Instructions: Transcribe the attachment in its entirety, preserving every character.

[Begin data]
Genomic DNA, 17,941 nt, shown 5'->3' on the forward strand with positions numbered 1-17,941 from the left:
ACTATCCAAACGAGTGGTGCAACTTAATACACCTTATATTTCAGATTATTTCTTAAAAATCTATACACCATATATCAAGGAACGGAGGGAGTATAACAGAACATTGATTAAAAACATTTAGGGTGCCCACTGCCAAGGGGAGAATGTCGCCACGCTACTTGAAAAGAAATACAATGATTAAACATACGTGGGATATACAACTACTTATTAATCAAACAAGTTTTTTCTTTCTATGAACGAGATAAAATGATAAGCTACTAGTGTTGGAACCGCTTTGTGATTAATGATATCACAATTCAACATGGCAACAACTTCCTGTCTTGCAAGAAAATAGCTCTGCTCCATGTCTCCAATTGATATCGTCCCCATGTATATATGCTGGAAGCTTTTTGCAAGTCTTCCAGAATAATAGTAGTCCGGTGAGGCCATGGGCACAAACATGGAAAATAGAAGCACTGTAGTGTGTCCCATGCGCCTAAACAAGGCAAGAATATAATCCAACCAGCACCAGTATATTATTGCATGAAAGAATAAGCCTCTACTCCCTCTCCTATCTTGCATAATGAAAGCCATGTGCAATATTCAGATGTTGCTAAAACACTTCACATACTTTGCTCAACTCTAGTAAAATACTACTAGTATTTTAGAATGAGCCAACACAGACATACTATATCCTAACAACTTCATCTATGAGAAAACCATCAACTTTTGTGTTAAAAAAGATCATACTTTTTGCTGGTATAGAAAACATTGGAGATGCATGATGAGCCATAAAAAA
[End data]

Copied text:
Genomic DNA, 17,941 nt, shown 5'->3' on the forward strand with positions numbered 1-17,941 from the left:
ACTATCCAAACGAGTGGTGCAACTTAATACACCTTATATTTCAGATTATTTCTTAAAAATCTATACACCATATATCAAGGAACGGAGGGAGTATAACAGAACATTGATTAAAAACATTTAGGGTGCCCACTGCCAAGGGGAGAATGTCGCCACGCTACTTGAAAAGAAATACAATGATTAAACATACGTGGGATATACAACTACTTATTAATCAAACAAGTTTTTTCTTTCTATGAACGAGATAAAATGATAAGCTACTAGTGTTGGAACCGCTTTGTGATTAATGATATCACAATTCAACATGGCAACAACTTCCTGTCTTGCAAGAAAATAGCTCTGCTCCATGTCTCCAATTGATATCGTCCCCATGTATATATGCTGGAAGCTTTTTGCAAGTCTTCCAGAATAATAGTAGTCCGGTGAGGCCATGGGCACAAACATGGAAAATAGAAGCACTGTAGTGTGTCCCATGCGCCTAAACAAGGCAAGAATATAATCCAACCAGCACCAGTATATTATTGCATGAAAGAATAAGCCTCTACTCCCTCTCCTATCTTGCATAATGAAAGCCATGTGCAATATTCAGATGTTGCTAAAACACTTCACATACTTTGCTCAACTCTAGTAAAATACTACTAGTATTTTAGAATGAGCCAACACAGACATACTATATCCTAACAACTTCATCTATGAGAAAACCATCAACTTTTGTGTTAAAAAAGATCATACTTTTTGCTGGTATAGAAAACATTGGAGATGCATGATGAGCCATAAAAAA